Four years before Armstrong and Aldrin touched down on the Moon, Stanley Kubrick outlined his own vision for the future, discussing his upcoming film 2001: A Space Odyssey. At the time, he suggested that the link between the Greek epic of his title and 20th-century space travel was based on a shared "concern for wandering and adventure".
But tuning in to the BBC's "Moon" season, which celebrates the 40th anniversary of the lunar landings, it seems that most of the associated narratives written into our consciousness (including Kubrick's) have little bearing on that classical reference. For although Odysseus's fabulous tales of derring-do in far-off places form the best-known part of Homer's poem, "The Odyssey" is really about domestic sacrifice. To be a wandering hero, you need a home to wander from, and someone to worry while you're gone.
It was that human theme that made Apollo Wives a welcome puncture in the romantic bubble. In a series of interviews with 10 women who have come no closer to outer space than boarding the odd aeroplane, I learnt more about man's journey to the moon than any number of archive moonwalk clips, specimens of lunar rock or expert analyses of the Cold War could impart.
As the wives of Nasa's Apollo astronauts, they were almost but, crucially, not quite at the centre of the action. Theirs was a close-up view uniquely tempered by the banal, irksome and sometimes painful realities of their own involvement.
The programme joined the impressively youthful bunch of septuagenarians at their own 40-year reunion party. They have been meeting since their Houston days, a kind of club for the wives of the original astronauts, or rather the first wives, since seven of the 10 had since divorced (an interesting figure when one considers that data gathered after the Gulf war showed a comparable divorce rate among pockets of US soldiers).
The divorces were not the surprise – it was amazing these marriages lasted as long as they did given the tales of endlessly absent husbands who couldn't say where they were going or when they'd be back; who fell asleep in their dinner when they finally returned; who were mobbed by groupies, like rock stars.
But it was an innocent comment that hinted at the real sticking-point for these relationships. "I'd look up at the moon," one said. "And even though intellectually I knew he was up there, I couldn't believe it." Her words summed up what was perhaps an unbridgeable gap of experience between two partners.
It is partly thanks to the relatively recent polyphonic approach to history that we can share in these intimate testimonies first-hand. But the archive shots that showed the wives smiling nervously on their doorsteps ("Like Stepford Wives," laughed one in retrospect), dutifully expressing pride in their husbands to appease an expectant media, were an uncomfortable reminder that the spotlight turned on these women at the time had more to do with modern appetites for the minutiae of celebrities' lives than an interest in alternative views of history. One might have expected bitterness at the years spent facilitating somebody else's dream, but almost without exception the women seemed grateful to have been a part of what they still view as a worthwhile endeavour.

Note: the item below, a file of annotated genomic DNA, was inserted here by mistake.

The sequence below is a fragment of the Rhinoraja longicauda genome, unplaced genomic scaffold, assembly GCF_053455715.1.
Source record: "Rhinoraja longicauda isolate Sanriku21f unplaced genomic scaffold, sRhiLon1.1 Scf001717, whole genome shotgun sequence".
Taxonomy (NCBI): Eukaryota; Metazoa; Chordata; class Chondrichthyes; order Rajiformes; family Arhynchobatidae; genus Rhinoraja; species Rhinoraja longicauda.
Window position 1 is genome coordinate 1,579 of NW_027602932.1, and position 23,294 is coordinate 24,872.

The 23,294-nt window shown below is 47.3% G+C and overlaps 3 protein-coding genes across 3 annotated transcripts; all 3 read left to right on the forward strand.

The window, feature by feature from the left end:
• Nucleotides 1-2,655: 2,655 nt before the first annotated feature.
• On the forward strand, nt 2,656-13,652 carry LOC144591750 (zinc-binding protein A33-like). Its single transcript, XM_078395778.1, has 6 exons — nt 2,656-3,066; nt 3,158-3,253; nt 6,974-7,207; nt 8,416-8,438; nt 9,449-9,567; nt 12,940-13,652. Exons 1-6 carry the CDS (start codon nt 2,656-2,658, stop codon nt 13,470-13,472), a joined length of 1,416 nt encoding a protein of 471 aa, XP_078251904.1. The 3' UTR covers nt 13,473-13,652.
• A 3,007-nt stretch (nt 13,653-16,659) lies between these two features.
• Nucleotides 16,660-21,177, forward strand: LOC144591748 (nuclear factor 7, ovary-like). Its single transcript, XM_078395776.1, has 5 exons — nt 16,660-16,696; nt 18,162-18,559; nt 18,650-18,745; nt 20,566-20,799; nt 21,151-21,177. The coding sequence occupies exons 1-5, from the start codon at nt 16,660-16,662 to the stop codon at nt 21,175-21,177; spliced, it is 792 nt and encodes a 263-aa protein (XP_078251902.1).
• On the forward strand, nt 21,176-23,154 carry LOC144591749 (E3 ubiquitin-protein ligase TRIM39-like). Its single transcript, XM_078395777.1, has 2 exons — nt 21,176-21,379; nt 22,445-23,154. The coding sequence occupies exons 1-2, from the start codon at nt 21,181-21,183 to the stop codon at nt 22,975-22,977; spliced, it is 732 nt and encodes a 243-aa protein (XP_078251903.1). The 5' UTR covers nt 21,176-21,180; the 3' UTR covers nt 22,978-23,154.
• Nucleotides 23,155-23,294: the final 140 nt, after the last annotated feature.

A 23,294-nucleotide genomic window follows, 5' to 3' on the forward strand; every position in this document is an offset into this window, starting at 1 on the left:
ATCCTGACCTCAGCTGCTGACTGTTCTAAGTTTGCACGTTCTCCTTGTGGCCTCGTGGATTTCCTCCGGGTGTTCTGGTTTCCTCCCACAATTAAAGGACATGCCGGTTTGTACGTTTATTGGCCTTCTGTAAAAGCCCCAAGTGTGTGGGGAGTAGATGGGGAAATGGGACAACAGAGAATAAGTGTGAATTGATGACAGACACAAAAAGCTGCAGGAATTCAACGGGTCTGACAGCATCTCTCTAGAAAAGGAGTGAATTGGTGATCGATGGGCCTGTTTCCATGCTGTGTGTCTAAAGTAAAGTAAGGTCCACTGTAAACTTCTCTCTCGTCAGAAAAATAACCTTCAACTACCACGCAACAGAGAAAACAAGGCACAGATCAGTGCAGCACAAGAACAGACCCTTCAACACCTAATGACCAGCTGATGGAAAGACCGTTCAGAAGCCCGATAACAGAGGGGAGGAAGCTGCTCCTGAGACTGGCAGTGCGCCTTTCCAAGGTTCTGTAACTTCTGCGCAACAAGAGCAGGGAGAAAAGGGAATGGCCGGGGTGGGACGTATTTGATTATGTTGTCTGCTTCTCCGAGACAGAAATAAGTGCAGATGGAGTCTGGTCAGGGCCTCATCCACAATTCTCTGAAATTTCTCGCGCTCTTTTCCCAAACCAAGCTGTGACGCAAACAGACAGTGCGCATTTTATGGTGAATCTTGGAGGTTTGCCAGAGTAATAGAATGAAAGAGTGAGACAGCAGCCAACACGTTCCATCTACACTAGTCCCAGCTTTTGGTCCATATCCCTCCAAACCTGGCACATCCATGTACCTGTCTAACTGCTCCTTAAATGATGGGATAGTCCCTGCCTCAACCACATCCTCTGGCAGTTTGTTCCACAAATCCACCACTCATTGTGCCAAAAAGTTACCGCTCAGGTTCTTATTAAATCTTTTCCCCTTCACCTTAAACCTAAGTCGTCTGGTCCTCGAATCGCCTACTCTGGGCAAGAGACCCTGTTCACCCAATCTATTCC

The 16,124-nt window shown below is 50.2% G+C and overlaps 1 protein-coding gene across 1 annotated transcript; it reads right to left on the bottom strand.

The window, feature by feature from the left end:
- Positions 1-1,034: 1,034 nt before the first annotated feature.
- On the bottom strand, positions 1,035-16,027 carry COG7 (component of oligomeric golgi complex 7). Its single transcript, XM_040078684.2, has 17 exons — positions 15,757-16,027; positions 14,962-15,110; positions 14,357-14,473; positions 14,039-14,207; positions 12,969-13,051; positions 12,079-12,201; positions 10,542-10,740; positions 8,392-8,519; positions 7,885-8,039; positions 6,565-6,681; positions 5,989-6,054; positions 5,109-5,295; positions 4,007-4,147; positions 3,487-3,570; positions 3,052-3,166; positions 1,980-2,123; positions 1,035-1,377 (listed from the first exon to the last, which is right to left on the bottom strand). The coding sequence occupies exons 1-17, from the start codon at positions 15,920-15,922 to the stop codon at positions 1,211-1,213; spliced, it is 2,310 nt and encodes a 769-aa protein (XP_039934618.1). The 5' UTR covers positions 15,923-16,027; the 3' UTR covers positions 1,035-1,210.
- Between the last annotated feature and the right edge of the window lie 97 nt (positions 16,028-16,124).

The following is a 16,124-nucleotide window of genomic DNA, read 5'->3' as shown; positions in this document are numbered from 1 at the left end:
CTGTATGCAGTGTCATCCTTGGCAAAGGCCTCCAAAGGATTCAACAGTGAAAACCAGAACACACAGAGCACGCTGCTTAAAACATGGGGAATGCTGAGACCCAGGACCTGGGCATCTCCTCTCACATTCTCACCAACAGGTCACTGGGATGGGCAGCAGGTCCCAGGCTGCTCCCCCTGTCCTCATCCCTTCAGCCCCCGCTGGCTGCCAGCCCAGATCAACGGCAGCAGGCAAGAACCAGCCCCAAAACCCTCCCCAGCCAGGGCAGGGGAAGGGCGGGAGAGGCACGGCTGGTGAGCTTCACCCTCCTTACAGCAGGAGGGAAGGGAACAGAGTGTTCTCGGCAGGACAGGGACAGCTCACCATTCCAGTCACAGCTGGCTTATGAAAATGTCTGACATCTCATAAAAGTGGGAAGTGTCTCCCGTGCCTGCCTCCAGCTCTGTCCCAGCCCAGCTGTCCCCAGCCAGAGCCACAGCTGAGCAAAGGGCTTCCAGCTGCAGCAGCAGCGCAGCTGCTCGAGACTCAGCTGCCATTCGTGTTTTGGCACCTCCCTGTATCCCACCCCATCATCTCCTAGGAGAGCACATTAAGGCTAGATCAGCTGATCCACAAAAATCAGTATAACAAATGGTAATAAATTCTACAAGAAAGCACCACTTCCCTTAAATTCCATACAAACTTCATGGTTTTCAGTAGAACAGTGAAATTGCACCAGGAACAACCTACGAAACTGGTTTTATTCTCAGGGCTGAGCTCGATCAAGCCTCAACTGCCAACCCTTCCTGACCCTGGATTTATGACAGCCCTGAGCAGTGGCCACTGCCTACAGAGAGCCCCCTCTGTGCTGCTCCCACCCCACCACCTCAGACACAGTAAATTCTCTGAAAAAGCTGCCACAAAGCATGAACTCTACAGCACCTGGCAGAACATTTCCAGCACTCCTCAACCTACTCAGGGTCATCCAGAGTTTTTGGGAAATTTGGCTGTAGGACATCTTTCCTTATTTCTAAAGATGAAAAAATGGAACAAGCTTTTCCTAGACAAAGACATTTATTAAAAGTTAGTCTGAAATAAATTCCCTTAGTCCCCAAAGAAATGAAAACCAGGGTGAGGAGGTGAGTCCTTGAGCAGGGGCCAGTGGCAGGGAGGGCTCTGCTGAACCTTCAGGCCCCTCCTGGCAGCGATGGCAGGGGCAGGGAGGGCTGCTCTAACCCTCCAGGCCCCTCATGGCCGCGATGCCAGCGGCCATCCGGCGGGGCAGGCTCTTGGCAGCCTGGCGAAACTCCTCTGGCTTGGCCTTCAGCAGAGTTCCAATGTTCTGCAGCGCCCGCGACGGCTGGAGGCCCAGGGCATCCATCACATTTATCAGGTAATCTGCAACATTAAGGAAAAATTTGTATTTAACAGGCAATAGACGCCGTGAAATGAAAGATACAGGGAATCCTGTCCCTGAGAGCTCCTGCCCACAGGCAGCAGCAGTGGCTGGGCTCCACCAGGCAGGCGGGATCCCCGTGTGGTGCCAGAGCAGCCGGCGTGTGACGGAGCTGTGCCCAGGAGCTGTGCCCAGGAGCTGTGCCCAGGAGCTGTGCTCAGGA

When the widow of Roger Chaffee, one of three men killed in an explosion on the launch pad of Apollo 1, revealed that she received just $2,000 compensation, however, it was hard not to question whether everybody involved – from the astronauts to the several hundred thousand people who worked under enormous pressure to get the Apollo missions off the ground – had sacrificed more than they ought for a project that valued human life so cheaply.
Reality TV is all too fond of the journey metaphor, but thankfully nobody strayed far enough into hyperbole to describe the winner's transformation as an "odyssey" during the finale of Ladette to Lady. While The Apprentice is something silly pretending to be something serious, Ladette to Lady is the reverse. The title is misleading, for this is about something more valuable than turning girls who like a few pints into Tatler-worthy totty.
Nicole, a 21-year-old Sydney stripper (this season's twist was that the Ladettes were Australian) referred obliquely to a dark childhood that was doubtless responsible for her self-destructive angry outbursts at the start of the series.
Under the tutelage of Egglestone Hall's female staff (whose draconian exteriors were about as convincing as Nicole's attempts at RP), she learnt flower arranging, the precise depth of curtsey for Italian ex-royalty, and how to construct a 3ft tower of profiteroles. They were all educational decoys, however, because what she also discovered was that she could win attention and praise by means other than flashing her breasts or downing a pint of vodka. She left with more self-respect than she arrived with – and how many Big Brother contestants can say that?